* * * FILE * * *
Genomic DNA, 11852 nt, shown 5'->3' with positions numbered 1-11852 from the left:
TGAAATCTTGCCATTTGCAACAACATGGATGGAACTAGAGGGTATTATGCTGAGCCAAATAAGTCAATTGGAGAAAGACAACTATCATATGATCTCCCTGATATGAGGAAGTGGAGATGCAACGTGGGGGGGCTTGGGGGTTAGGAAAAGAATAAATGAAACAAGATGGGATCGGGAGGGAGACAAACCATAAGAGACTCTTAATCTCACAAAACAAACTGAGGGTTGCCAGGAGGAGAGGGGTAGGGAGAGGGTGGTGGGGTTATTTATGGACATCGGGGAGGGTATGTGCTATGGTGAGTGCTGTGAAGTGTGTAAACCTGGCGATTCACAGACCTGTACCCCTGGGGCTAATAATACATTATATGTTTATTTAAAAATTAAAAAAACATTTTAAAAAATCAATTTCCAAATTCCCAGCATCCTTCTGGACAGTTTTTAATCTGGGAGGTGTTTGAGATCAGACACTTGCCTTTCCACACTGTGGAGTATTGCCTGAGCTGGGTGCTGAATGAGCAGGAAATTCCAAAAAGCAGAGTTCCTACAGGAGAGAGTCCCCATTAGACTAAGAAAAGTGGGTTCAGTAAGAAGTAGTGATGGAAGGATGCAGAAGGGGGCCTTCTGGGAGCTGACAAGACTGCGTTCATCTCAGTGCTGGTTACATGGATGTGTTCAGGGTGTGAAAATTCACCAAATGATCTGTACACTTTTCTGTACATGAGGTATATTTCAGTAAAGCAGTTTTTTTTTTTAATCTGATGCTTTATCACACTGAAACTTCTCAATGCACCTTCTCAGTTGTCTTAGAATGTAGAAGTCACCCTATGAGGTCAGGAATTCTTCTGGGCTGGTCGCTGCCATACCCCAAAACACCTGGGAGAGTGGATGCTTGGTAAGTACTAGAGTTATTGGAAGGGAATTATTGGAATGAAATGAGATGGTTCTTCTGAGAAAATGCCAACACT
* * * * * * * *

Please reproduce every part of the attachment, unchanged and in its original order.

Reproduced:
Genomic DNA, 11852 nt, shown 5'->3' with positions numbered 1-11852 from the left:
TGAAATCTTGCCATTTGCAACAACATGGATGGAACTAGAGGGTATTATGCTGAGCCAAATAAGTCAATTGGAGAAAGACAACTATCATATGATCTCCCTGATATGAGGAAGTGGAGATGCAACGTGGGGGGGCTTGGGGGTTAGGAAAAGAATAAATGAAACAAGATGGGATCGGGAGGGAGACAAACCATAAGAGACTCTTAATCTCACAAAACAAACTGAGGGTTGCCAGGAGGAGAGGGGTAGGGAGAGGGTGGTGGGGTTATTTATGGACATCGGGGAGGGTATGTGCTATGGTGAGTGCTGTGAAGTGTGTAAACCTGGCGATTCACAGACCTGTACCCCTGGGGCTAATAATACATTATATGTTTATTTAAAAATTAAAAAAACATTTTAAAAAATCAATTTCCAAATTCCCAGCATCCTTCTGGACAGTTTTTAATCTGGGAGGTGTTTGAGATCAGACACTTGCCTTTCCACACTGTGGAGTATTGCCTGAGCTGGGTGCTGAATGAGCAGGAAATTCCAAAAAGCAGAGTTCCTACAGGAGAGAGTCCCCATTAGACTAAGAAAAGTGGGTTCAGTAAGAAGTAGTGATGGAAGGATGCAGAAGGGGGCCTTCTGGGAGCTGACAAGACTGCGTTCATCTCAGTGCTGGTTACATGGATGTGTTCAGGGTGTGAAAATTCACCAAATGATCTGTACACTTTTCTGTACATGAGGTATATTTCAGTAAAGCAGTTTTTTTTTTTAATCTGATGCTTTATCACACTGAAACTTCTCAATGCACCTTCTCAGTTGTCTTAGAATGTAGAAGTCACCCTATGAGGTCAGGAATTCTTCTGGGCTGGTCGCTGCCATACCCCAAAACACCTGGGAGAGTGGATGCTTGGTAAGTACTAGAGTTATTGGAAGGGAATTATTGGAATGAAATGAGATGGTTCTTCTGAGAAAATGCCAACACT